- The U.S. Court of Appeals for the District of Columbia Circuit has issued a stay on its decision vacate FERC Order 745. The Federal Energy Regulatory Commission (FERC) requested the stay so it has time to formulate a plan on how to proceed.
- In May, a three-judge panel from DC Circuit Court of Appeals vacated FERC Order 745. It rejected requests to hear the case en banc in September, effectively killing the agency's demand response rules. The stay, announced Monday, puts the decision to vacate on hold until Dec. 16, when it expires.
- The decision from the three-judge panel in May stipulated that FERC does not have jurisdiction over demand response markets and compensation, which they designated as individual states' responsibility.
FERC Order 745, issued in 2011, attempted to put demand response on the same playing field as conventional generation resources. The regulatory body sought to enable demand response participate in day-ahead and real-time energy markets when it was capable of balancing supply and demand, and be paid the same locational marginal prices used to value generation.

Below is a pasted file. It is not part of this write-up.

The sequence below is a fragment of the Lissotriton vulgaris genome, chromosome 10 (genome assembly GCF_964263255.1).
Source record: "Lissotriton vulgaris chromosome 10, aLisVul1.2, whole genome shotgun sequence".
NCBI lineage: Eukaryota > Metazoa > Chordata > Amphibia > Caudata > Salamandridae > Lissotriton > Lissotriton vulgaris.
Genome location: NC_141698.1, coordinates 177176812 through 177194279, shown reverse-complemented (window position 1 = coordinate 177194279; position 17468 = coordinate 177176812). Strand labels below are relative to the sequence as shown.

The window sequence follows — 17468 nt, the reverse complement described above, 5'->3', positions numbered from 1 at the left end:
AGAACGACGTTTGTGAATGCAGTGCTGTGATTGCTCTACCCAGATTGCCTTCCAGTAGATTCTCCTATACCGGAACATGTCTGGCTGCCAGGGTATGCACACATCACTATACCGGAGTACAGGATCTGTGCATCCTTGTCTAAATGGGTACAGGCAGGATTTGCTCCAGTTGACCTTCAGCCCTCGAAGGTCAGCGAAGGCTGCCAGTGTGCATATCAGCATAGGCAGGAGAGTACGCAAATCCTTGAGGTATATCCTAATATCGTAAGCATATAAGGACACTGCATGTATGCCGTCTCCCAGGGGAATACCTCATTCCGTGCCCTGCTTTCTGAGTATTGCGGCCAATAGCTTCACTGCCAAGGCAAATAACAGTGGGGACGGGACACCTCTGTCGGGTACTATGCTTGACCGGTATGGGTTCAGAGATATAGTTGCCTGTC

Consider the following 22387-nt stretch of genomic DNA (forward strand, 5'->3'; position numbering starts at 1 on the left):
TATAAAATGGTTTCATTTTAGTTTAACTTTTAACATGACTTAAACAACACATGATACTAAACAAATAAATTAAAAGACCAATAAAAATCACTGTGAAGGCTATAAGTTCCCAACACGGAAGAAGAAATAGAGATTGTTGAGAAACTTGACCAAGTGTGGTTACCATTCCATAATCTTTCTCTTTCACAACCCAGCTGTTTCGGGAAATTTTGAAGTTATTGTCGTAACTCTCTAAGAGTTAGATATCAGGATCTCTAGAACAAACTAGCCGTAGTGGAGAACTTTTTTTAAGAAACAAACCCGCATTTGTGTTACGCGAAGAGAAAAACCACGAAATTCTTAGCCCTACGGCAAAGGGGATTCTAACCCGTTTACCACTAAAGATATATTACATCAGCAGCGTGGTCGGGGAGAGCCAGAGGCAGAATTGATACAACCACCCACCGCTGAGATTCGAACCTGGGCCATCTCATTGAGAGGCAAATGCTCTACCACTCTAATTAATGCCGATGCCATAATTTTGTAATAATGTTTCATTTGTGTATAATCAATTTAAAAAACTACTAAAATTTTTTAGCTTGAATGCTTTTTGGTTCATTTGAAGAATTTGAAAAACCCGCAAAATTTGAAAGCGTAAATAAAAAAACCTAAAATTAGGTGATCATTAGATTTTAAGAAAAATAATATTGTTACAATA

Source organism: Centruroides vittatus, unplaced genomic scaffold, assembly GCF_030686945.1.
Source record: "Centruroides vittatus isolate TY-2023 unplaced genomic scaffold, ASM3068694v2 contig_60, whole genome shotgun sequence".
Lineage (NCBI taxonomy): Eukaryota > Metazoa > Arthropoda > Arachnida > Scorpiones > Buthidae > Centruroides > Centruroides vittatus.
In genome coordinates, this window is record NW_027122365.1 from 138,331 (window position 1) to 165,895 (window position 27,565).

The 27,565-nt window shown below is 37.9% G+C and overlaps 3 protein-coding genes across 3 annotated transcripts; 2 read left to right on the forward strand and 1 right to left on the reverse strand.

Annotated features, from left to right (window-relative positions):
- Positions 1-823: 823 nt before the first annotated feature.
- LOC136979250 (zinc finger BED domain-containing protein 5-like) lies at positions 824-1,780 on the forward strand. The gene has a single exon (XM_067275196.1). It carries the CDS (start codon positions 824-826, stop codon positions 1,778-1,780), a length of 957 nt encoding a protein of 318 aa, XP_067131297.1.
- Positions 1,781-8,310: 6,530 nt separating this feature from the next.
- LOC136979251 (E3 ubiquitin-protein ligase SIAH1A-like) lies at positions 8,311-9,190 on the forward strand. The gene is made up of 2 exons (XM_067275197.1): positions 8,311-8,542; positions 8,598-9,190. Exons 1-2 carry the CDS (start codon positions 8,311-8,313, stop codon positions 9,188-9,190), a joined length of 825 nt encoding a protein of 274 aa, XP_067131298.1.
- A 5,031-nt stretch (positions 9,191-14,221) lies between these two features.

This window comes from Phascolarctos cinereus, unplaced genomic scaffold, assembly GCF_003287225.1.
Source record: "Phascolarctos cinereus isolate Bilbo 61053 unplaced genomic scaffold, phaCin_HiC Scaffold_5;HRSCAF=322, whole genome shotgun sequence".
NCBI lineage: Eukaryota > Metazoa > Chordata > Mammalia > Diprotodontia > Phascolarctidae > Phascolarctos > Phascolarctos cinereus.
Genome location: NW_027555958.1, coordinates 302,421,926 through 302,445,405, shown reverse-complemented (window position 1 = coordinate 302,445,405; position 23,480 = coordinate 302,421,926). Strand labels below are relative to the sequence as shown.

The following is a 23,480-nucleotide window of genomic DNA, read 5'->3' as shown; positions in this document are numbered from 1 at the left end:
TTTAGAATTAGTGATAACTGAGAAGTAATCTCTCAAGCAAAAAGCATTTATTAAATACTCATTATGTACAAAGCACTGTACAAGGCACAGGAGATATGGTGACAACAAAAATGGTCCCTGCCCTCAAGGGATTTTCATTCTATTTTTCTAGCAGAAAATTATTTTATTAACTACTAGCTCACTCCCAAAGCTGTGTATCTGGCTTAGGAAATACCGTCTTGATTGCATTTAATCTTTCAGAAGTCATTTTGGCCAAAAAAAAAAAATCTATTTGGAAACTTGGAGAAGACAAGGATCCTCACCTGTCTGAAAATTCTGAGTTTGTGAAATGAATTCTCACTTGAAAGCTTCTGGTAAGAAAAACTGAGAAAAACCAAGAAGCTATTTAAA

In May, a three-judge panel from the US Court of Appeals for the District of Columbia Circuit voided the order, finding that regulation of demand response resources are the realm of the states, not federal agencies. The court in September declined to hear an appeal en banc, leaving demand response proponents with only one other judicial body to appeal to—the Supreme Court.
While the D.C. Circuit Court's decision this week means that Order 745 is technically valid for the time being, demand response providers and local regulators are unlikely to make any changes to demand response planning or current programs, since the ruling vacating the order will soon be reinstated on Dec. 16.